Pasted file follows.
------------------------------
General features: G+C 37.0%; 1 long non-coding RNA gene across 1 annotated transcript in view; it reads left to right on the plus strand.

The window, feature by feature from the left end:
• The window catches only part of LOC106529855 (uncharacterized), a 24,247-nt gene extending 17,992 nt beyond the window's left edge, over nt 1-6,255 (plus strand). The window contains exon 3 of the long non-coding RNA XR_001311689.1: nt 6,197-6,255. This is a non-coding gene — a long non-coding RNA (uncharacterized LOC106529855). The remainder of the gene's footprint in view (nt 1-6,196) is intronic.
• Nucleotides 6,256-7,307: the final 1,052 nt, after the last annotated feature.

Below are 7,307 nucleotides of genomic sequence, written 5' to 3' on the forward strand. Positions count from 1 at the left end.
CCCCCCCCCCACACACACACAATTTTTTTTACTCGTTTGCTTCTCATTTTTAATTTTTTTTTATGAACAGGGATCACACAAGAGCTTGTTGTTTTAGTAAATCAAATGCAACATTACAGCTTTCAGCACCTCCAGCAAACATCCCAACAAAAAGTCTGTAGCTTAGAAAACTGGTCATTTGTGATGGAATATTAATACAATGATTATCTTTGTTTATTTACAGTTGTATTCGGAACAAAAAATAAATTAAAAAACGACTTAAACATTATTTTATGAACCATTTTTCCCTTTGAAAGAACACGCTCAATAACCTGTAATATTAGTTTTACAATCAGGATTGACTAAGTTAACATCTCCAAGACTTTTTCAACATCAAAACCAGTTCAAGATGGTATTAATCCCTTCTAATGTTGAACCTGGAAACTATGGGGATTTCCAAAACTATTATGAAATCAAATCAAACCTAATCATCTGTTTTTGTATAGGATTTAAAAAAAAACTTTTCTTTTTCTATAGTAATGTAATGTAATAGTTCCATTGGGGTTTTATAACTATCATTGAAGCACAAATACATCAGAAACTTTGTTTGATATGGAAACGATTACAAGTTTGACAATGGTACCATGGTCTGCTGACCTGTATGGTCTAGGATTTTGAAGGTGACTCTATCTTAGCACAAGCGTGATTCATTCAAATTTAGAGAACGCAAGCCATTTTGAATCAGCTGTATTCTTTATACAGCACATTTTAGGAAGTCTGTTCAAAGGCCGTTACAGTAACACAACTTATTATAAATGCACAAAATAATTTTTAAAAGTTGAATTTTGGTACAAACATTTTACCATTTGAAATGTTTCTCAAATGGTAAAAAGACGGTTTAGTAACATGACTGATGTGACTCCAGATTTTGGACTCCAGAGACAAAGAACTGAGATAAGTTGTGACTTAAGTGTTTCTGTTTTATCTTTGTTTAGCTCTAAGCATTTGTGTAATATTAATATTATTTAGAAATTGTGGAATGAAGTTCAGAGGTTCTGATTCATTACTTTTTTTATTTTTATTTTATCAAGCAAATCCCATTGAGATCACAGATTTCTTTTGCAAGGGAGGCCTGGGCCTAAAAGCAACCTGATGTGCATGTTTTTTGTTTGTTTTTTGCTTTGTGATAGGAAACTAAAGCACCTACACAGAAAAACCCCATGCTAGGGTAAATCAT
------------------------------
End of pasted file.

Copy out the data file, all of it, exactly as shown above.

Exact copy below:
General features: G+C 37.0%; 1 long non-coding RNA gene across 1 annotated transcript in view; it reads left to right on the plus strand.

The window, feature by feature from the left end:
• The window catches only part of LOC106529855 (uncharacterized), a 24,247-nt gene extending 17,992 nt beyond the window's left edge, over nt 1-6,255 (plus strand). The window contains exon 3 of the long non-coding RNA XR_001311689.1: nt 6,197-6,255. This is a non-coding gene — a long non-coding RNA (uncharacterized LOC106529855). The remainder of the gene's footprint in view (nt 1-6,196) is intronic.
• Nucleotides 6,256-7,307: the final 1,052 nt, after the last annotated feature.

Below are 7,307 nucleotides of genomic sequence, written 5' to 3' on the forward strand. Positions count from 1 at the left end.
CCCCCCCCCCACACACACACAATTTTTTTTACTCGTTTGCTTCTCATTTTTAATTTTTTTTTATGAACAGGGATCACACAAGAGCTTGTTGTTTTAGTAAATCAAATGCAACATTACAGCTTTCAGCACCTCCAGCAAACATCCCAACAAAAAGTCTGTAGCTTAGAAAACTGGTCATTTGTGATGGAATATTAATACAATGATTATCTTTGTTTATTTACAGTTGTATTCGGAACAAAAAATAAATTAAAAAACGACTTAAACATTATTTTATGAACCATTTTTCCCTTTGAAAGAACACGCTCAATAACCTGTAATATTAGTTTTACAATCAGGATTGACTAAGTTAACATCTCCAAGACTTTTTCAACATCAAAACCAGTTCAAGATGGTATTAATCCCTTCTAATGTTGAACCTGGAAACTATGGGGATTTCCAAAACTATTATGAAATCAAATCAAACCTAATCATCTGTTTTTGTATAGGATTTAAAAAAAAACTTTTCTTTTTCTATAGTAATGTAATGTAATAGTTCCATTGGGGTTTTATAACTATCATTGAAGCACAAATACATCAGAAACTTTGTTTGATATGGAAACGATTACAAGTTTGACAATGGTACCATGGTCTGCTGACCTGTATGGTCTAGGATTTTGAAGGTGACTCTATCTTAGCACAAGCGTGATTCATTCAAATTTAGAGAACGCAAGCCATTTTGAATCAGCTGTATTCTTTATACAGCACATTTTAGGAAGTCTGTTCAAAGGCCGTTACAGTAACACAACTTATTATAAATGCACAAAATAATTTTTAAAAGTTGAATTTTGGTACAAACATTTTACCATTTGAAATGTTTCTCAAATGGTAAAAAGACGGTTTAGTAACATGACTGATGTGACTCCAGATTTTGGACTCCAGAGACAAAGAACTGAGATAAGTTGTGACTTAAGTGTTTCTGTTTTATCTTTGTTTAGCTCTAAGCATTTGTGTAATATTAATATTATTTAGAAATTGTGGAATGAAGTTCAGAGGTTCTGATTCATTACTTTTTTTATTTTTATTTTATCAAGCAAATCCCATTGAGATCACAGATTTCTTTTGCAAGGGAGGCCTGGGCCTAAAAGCAACCTGATGTGCATGTTTTTTGTTTGTTTTTTGCTTTGTGATAGGAAACTAAAGCACCTACACAGAAAAACCCCATGCTAGGGTAAATCAT